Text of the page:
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Full text of "Authority and the individual"

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are  to  be  answered will be brought forward in
subsequent lectures.
I have spoken of a two-fold movement in past
history, but I do not consider that there is anything
either certain or inevitable about such laws of
historical development as we can discover. New
knowledge may make the course of events completely
different from what it would otherwise have been;
this was, for instance, a result of the discovery of
America. New institutions also may have effects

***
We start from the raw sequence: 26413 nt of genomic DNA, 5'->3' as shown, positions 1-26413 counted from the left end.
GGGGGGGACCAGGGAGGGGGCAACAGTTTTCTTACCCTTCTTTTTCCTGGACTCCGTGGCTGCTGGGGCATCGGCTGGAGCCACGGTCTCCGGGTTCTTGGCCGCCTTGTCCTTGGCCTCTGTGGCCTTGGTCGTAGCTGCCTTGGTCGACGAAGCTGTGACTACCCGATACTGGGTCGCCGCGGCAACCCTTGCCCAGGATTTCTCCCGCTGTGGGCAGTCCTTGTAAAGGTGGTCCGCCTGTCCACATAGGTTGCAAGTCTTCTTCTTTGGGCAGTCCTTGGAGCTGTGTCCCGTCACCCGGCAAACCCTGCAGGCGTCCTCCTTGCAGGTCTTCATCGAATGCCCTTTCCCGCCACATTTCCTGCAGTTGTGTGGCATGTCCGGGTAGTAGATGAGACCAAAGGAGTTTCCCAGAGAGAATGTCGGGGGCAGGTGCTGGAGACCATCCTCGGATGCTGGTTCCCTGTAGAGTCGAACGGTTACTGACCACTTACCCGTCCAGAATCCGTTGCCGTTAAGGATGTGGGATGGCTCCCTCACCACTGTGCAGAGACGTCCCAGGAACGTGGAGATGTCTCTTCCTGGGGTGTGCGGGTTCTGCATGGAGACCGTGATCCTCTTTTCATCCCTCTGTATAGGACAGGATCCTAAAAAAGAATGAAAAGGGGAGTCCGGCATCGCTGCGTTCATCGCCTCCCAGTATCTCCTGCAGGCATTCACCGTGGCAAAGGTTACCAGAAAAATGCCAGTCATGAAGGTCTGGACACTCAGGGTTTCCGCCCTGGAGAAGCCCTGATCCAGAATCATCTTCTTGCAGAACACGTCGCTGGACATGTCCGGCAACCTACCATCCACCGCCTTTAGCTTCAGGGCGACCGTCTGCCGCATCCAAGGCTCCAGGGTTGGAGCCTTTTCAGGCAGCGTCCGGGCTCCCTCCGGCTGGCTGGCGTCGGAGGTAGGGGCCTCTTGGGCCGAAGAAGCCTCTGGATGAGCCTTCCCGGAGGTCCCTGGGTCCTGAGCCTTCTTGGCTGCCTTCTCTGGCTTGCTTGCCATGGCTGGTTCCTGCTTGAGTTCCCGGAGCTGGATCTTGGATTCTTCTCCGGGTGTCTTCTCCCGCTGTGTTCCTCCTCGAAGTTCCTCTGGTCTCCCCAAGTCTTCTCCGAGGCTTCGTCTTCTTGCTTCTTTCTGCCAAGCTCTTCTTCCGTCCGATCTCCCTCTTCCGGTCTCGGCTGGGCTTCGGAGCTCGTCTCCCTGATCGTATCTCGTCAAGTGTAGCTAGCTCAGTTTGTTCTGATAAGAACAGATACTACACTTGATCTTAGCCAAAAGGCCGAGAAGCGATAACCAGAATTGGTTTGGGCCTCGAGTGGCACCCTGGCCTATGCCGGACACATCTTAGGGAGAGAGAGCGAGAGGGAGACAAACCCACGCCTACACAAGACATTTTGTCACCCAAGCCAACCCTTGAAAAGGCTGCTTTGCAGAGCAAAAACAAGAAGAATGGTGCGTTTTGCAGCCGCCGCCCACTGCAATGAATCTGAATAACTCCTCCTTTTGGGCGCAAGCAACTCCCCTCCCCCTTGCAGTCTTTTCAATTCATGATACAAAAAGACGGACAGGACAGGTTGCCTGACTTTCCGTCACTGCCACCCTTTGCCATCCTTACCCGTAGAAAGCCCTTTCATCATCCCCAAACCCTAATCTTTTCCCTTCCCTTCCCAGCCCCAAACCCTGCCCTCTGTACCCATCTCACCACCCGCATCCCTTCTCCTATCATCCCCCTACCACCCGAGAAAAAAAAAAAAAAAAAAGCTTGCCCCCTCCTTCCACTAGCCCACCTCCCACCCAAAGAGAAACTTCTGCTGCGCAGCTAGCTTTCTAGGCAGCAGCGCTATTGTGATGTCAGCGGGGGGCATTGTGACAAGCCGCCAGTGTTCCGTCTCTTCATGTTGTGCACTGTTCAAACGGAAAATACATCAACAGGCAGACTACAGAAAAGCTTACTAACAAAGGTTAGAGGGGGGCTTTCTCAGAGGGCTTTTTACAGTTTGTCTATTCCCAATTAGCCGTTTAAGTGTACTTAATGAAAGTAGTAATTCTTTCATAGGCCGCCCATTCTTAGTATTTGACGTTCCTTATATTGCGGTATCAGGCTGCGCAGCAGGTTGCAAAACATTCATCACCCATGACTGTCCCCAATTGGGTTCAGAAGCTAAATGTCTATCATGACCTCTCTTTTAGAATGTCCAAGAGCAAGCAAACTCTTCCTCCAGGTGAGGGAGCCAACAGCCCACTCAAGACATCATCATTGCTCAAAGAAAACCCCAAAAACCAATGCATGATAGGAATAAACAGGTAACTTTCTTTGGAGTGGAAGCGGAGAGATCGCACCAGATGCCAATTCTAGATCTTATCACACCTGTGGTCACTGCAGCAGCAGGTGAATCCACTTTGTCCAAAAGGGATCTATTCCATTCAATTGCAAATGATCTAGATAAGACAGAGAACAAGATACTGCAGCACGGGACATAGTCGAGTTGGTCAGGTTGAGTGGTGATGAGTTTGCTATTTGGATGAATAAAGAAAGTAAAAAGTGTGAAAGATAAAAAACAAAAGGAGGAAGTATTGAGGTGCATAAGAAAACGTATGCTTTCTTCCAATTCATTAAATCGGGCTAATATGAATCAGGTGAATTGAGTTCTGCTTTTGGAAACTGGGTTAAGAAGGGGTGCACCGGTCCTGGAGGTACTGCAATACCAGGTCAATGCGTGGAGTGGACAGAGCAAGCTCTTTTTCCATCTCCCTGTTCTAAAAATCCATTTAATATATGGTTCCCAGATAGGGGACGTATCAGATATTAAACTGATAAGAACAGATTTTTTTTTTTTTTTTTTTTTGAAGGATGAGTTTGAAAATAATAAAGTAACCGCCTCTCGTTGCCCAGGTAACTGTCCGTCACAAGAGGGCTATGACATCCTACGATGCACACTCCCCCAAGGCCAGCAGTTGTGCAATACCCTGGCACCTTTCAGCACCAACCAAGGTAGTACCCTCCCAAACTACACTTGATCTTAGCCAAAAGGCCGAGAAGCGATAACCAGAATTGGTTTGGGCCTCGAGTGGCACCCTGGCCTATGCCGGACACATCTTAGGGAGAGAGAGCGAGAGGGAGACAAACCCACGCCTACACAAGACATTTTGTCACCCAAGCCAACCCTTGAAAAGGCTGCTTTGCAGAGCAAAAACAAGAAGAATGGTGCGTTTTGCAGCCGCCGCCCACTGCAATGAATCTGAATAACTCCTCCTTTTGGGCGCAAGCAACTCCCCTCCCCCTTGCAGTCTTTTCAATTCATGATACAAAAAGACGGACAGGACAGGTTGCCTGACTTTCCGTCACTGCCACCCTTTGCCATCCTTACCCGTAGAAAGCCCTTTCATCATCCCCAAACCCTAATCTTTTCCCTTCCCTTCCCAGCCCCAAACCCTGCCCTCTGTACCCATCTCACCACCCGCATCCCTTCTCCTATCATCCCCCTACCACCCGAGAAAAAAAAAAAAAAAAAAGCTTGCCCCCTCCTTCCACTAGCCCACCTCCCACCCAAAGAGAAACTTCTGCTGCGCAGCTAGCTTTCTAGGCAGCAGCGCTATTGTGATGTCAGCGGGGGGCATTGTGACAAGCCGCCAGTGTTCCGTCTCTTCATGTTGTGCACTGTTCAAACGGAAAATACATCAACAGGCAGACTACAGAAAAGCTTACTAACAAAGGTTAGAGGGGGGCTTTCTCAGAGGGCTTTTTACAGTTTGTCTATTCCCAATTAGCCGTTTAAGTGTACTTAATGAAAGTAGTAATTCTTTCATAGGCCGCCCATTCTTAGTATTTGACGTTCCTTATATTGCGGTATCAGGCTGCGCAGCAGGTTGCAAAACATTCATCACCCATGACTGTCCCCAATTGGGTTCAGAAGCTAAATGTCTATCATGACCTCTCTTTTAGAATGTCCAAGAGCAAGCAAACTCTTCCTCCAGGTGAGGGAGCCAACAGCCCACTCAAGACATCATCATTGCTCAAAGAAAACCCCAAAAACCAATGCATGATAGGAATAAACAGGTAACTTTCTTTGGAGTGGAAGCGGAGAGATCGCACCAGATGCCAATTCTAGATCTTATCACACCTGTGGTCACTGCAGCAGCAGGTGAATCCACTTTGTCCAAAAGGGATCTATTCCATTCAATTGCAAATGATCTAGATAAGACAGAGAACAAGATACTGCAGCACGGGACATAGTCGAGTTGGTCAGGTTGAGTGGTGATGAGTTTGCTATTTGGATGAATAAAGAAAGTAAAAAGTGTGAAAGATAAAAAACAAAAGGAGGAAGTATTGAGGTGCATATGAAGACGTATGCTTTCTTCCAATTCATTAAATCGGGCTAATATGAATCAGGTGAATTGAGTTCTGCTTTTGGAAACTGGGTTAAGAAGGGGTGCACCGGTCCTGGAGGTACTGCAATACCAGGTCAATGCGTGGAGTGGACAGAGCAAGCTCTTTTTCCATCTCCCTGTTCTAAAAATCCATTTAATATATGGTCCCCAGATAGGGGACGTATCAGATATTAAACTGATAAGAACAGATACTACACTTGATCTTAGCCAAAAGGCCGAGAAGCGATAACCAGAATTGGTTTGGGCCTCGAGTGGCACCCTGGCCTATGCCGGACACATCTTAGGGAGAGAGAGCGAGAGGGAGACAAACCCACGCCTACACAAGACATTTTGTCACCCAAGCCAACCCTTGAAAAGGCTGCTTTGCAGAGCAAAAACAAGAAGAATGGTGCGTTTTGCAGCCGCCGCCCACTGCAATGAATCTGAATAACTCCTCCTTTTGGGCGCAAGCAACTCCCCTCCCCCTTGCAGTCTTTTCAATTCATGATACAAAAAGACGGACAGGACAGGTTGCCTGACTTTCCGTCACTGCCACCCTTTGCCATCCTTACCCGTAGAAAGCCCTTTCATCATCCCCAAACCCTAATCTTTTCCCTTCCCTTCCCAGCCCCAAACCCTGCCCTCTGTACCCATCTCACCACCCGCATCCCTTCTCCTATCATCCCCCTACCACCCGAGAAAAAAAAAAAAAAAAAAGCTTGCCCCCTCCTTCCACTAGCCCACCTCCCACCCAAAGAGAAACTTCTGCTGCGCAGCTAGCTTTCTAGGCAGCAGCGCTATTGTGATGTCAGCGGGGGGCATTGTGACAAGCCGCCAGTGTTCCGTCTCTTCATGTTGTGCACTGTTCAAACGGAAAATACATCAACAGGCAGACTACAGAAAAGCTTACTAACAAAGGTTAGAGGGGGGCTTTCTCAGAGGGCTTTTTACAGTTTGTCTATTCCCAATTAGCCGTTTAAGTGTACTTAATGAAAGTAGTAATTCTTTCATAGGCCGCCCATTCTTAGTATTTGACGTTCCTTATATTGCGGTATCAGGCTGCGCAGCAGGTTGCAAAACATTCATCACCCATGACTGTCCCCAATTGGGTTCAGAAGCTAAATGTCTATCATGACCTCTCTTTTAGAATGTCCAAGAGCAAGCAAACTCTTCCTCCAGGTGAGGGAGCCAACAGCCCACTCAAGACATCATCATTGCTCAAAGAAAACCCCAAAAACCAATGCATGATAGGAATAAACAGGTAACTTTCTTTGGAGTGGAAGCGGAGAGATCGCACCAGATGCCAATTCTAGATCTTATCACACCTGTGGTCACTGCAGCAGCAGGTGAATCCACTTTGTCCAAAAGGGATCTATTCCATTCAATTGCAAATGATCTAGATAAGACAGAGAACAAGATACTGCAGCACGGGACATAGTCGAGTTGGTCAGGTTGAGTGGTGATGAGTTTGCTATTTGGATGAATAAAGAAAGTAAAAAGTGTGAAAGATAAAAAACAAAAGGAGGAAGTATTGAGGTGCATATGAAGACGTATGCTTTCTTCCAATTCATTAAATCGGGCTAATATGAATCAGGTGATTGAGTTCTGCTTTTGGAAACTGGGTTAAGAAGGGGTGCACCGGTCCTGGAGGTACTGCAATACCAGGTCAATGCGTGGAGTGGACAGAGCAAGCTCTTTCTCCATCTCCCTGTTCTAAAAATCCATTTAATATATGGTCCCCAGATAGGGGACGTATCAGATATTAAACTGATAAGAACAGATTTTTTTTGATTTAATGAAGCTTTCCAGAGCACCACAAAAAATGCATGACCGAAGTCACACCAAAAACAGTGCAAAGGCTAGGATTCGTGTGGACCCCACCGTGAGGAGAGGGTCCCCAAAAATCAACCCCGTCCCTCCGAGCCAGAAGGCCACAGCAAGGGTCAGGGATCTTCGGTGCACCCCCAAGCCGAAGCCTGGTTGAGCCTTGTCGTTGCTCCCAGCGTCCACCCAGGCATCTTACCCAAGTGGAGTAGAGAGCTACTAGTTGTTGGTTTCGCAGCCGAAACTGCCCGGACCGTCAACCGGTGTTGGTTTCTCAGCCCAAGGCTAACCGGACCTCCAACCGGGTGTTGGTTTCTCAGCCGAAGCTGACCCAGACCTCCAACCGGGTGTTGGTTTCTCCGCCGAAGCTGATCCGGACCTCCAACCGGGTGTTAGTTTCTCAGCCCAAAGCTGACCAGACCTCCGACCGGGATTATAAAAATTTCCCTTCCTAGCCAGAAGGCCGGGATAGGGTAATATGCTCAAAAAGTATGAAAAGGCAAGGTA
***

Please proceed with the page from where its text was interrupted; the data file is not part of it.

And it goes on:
that could not have been foreseen: I do not see how
any Roman at the time of Julius Caesar could have
predicted anything at all like the Catholic Church,
And no one in the nineteenth century, not even
Marx, foresaw the Soviet Union. F<tr such reasons,
all prophecies as to the future of mankind should be
treated only as hypotheses which may deserve con-
I think that, while all definite prophecy is rash,
there are certain tmdesirable possibilities which it
is wise to bear in mind. On the one hand, prolonged'
and destructive war may cause a breakdown of
industry in all civilized States, leading to a condition
of small-scale anarchy such as prevailed in Western
Europe after the fall of Rome. This would involve
an immense diminution of the population, and, for
a time at least, a cessation of many of the activities
that we consider characteristic of a civilized way of
life. But it would seem reasonable to hope that, as
happened in the middle ages, a sufficient .